In my deep perusing of YouTube Costumers and historical stitchers (I love you beautiful humans so much btw), I came across a video by Bernadette Banner talking with Cathy Hay about the Peacock Dress. Which is an absolutely spectacular video to watch and learn from them. Beyond my awe of their incredible talent and lovely ramblings about the dress and skills to build it (check it out here: https://www.youtube.com/watch?v=jMGyfkvY06g&ab_channel=BernadetteBanner), I dug deeper into Cathy’s channel and Foundations Revealed.
Foundations Revealed is a lovely website/blog/training hub for historical costumers and corsetiers alike. I have dabbled in corsets before, but nothing major and certainly nothing at this level of detail and exquisite taste. I dove into the website, reading any article I could about flossing, proper approach to fitting and a toile (fancy word for mock-up), and sourcing of supplies. This was the first I had heard of coutile in corset building and so much more. They host a contest every year for costumers to show off their work and this year’s theme is “Once Upon a Time,” focused on literature. I was immediately hooked by the theme since that is what I love to dream about. I then perused the previous year’s photos and winners.
My first thought? Holy hell, these are amazing!
My second thought? There is no way I could do any of that.
My third thought? Yes, yes I can do that.
So here we are folks, at the beginning of a blog and the beginning of a journey.
I decided that in starting down this path of publishing my journey in sewing, that this would be a phenomenal challenge to present myself with. As a born and raised fairy tale lover, there was no way I could pass up on the opportunity to design and build a structured garment all around a fairy tale character. Though the world was my oyster in term of literature subjects to chose from, I knew a fairy tale character was in my future.
In choosing my subject, I knew I wanted to do something close to heart, a childhood favorite perhaps, but also something that I could put my own spin on. I certainly knew I wanted to do something out of the ordinary or “off-brand” some might say. I initially pondered the classics:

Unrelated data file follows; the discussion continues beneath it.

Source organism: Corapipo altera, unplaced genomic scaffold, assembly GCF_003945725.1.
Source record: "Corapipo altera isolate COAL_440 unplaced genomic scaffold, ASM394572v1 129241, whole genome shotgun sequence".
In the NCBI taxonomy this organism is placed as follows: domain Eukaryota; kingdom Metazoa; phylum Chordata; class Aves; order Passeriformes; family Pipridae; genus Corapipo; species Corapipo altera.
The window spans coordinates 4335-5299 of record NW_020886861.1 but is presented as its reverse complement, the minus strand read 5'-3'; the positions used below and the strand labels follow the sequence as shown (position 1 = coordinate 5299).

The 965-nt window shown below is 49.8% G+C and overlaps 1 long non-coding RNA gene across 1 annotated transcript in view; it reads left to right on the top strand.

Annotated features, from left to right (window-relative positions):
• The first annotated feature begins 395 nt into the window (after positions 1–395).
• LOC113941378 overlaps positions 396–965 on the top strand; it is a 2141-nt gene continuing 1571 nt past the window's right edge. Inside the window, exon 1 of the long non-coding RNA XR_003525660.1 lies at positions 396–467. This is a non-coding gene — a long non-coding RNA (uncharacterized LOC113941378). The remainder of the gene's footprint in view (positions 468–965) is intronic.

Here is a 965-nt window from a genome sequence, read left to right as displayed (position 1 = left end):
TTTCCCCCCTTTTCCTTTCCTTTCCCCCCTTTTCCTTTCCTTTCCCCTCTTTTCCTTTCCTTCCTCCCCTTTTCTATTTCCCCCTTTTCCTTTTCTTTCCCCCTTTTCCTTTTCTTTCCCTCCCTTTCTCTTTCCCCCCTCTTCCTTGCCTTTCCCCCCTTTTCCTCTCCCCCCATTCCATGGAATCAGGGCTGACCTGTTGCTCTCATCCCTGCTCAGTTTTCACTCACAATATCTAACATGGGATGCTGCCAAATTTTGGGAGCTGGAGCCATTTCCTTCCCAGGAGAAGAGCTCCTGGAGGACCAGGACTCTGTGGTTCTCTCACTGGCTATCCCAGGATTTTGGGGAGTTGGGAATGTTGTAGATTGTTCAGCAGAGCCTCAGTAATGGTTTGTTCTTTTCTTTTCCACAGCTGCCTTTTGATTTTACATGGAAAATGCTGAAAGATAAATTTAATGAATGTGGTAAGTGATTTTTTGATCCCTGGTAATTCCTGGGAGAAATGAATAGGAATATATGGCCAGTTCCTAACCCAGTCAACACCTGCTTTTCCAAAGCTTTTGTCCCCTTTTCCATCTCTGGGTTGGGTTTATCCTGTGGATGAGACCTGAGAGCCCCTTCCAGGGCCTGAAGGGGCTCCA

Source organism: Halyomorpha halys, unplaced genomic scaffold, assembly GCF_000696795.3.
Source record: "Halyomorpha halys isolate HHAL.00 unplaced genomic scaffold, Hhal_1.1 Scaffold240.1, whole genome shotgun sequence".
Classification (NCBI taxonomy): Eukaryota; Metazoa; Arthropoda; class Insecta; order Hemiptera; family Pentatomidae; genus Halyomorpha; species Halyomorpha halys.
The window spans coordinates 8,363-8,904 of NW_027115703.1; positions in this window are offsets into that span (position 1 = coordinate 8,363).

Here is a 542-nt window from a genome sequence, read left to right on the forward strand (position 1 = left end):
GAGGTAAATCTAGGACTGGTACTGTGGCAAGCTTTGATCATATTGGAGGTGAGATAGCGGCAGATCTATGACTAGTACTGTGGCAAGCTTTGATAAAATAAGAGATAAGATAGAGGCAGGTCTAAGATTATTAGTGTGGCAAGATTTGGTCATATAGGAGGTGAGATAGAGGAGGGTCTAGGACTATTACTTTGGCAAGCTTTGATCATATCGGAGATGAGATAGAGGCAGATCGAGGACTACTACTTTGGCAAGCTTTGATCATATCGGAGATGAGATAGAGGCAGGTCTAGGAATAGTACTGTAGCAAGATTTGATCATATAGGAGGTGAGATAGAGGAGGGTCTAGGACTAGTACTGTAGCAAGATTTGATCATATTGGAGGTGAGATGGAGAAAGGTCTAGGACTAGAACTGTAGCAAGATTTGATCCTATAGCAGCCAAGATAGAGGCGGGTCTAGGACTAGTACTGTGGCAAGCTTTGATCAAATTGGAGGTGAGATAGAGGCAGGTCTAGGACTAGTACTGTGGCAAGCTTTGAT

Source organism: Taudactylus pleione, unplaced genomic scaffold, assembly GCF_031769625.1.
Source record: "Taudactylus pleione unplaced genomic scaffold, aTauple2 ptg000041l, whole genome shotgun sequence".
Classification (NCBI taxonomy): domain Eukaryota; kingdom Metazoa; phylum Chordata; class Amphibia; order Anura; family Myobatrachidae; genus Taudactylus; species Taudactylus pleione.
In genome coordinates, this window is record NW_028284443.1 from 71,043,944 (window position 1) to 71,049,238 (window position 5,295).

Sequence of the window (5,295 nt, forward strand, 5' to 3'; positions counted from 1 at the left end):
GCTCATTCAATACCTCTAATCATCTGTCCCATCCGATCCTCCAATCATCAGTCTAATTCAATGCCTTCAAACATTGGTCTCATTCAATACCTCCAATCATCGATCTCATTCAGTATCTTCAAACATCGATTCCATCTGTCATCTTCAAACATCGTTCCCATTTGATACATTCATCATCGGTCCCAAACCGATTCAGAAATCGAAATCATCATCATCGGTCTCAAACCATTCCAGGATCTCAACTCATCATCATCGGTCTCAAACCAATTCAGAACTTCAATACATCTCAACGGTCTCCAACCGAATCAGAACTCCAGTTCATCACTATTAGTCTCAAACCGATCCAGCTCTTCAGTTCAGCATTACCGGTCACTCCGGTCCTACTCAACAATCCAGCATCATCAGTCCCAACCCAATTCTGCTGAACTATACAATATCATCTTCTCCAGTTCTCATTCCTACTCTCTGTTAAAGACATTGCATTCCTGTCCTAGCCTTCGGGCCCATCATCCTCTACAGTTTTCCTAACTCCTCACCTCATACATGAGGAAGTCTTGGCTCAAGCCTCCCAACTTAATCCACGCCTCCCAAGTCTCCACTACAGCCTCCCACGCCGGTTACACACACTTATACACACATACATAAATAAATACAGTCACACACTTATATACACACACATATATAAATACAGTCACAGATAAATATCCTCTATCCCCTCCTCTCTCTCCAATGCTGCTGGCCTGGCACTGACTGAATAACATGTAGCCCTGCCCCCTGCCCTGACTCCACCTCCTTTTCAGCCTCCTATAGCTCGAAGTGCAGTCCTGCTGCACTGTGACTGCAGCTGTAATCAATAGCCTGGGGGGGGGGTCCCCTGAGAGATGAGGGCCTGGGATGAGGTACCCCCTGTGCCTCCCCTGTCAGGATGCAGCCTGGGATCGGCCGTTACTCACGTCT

Sleeping Beauty?Favorite Disney movie of all childhood, but no, too common-place and overdone.
The Last Unicorn?A bit too off-center, and not quite enough source material to work from.
Swan Princess?Eh, again, overdone, and I simply wasn’t motivated by it.
Then, it hit me.
Though I was never a big fan of the original Brothers Grimm tale, the fantasy retelling of the tale by Shannon Hale is a book I will forever credit with making me the reader I am. I absolutely devoured the book, and every other book she has written. I still to this day pull out my tattered copy or replay the Full Cast Audio version to listen to while driving. Its a captivating story of princesses, magic, love, and overcoming self doubt. I knew that this would be my inspiration, that I needed to pay homage to the character, story, and author I so adored in my reading foundations.
The story of the Goose Girl, for those of you who skipped this overlooked fairy tale, tells of a Princess who has her identity stolen by her chamber maid while on the road to wed a prince she had never met. In the original tale, the Princess swears not to tell of the treachery or the chamber maid will kill her. In her silence, she is given the task of being a goose girl. Here, the magic begins with a talking horse head and whistling winds. Then, all ends well when she is discovered by the king, her identity revealed, and the imposter thrown into a barrel of nails….ew
A quiet, somewhat odd tale, but lovely all the same.
In Shannon Hale’s rendition, the colors and characters are much more vivid. She paints a believable backdrop behind the classic tale all the while injecting it with treachery, passion, and character growth that has you invested as much in the individual characters as the overall story. She also provides a plausible magic system that answers so many questions left by the Grimm tale.
A blend of these two sources of literature were the foundation of my inspiration for the contest. I would build the outfit that Princess Anidori-Kiladra Talianna Isilee would wear while hiding as the Goose Girl named Isi.